Statement (logic)

Declarative sentence that is true or false, or an assertion made by the sentence / From Wikipedia, the free encyclopedia

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In logic, the term statement is variously understood to mean either:

  1. a meaningful declarative sentence that is true or false, or
  2. a proposition. Which is the assertion that is made by (i.e., the meaning of) a true or false declarative sentence.

In the latter case, a statement is distinct from a sentence in that a sentence is only one formulation of a statement, whereas there may be many other formulations expressing the same statement.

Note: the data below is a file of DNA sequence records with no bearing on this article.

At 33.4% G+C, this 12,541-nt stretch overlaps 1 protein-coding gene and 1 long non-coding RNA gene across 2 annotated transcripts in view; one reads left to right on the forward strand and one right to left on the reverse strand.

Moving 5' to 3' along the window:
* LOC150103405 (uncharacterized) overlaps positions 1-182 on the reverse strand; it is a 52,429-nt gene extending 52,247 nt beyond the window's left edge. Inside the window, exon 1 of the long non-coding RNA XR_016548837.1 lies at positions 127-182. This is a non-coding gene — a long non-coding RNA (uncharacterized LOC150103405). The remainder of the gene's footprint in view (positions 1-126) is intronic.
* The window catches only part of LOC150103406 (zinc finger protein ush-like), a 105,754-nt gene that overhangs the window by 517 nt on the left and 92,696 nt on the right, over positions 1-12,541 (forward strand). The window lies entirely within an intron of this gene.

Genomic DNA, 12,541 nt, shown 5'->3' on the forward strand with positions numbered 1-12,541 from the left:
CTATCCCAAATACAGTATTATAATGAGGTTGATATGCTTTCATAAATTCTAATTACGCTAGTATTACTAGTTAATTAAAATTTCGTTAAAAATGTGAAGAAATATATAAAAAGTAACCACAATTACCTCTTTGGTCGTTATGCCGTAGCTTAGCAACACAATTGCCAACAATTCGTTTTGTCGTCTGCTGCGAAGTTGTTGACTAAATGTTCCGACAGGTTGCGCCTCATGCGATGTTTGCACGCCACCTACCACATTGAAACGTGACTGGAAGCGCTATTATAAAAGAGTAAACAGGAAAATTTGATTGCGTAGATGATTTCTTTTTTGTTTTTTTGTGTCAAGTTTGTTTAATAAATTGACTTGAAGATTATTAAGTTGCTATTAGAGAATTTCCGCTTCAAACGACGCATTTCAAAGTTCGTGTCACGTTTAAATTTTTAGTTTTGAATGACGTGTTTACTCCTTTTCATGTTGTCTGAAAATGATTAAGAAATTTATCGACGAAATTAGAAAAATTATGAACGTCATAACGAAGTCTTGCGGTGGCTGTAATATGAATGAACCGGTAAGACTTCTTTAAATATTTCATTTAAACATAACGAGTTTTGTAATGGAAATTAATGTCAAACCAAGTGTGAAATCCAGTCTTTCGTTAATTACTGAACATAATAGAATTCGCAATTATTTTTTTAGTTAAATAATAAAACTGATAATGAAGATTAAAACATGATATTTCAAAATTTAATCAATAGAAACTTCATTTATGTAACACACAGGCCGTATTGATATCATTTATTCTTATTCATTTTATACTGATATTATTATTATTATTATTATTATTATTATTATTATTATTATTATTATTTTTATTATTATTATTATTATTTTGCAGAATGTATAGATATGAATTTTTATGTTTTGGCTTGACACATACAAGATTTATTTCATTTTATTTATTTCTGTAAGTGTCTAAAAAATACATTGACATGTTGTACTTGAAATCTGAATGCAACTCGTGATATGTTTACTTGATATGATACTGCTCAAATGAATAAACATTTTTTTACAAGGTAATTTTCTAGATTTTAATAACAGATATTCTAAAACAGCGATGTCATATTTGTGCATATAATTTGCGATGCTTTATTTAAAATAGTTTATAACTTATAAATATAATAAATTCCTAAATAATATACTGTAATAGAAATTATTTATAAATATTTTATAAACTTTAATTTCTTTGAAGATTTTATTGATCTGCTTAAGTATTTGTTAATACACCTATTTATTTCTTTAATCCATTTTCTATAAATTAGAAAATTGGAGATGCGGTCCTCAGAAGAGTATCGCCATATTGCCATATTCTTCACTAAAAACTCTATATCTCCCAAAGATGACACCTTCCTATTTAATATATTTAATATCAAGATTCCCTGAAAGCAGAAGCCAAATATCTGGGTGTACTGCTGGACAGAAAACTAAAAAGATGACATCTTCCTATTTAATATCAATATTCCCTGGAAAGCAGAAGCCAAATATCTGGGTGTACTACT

By a statement, I mean "that which one states", not one’s stating of it. There are many interpretations of what the term statement means, but generally, it indicates either a meaningful declarative sentence that is either true or false ("bivalence"). As you might expect, a proposition is an assertion that is made by (i.e., the meaning of) a true or false declarative sentence. A proposition is what a statement means, it is the notion or idea that a statement expresses, i.e., what it represents. It could be said that "2 + 2 = 4" and "two plus two equals four" are two different statements that are expressing the same proposition in two different ways.[1]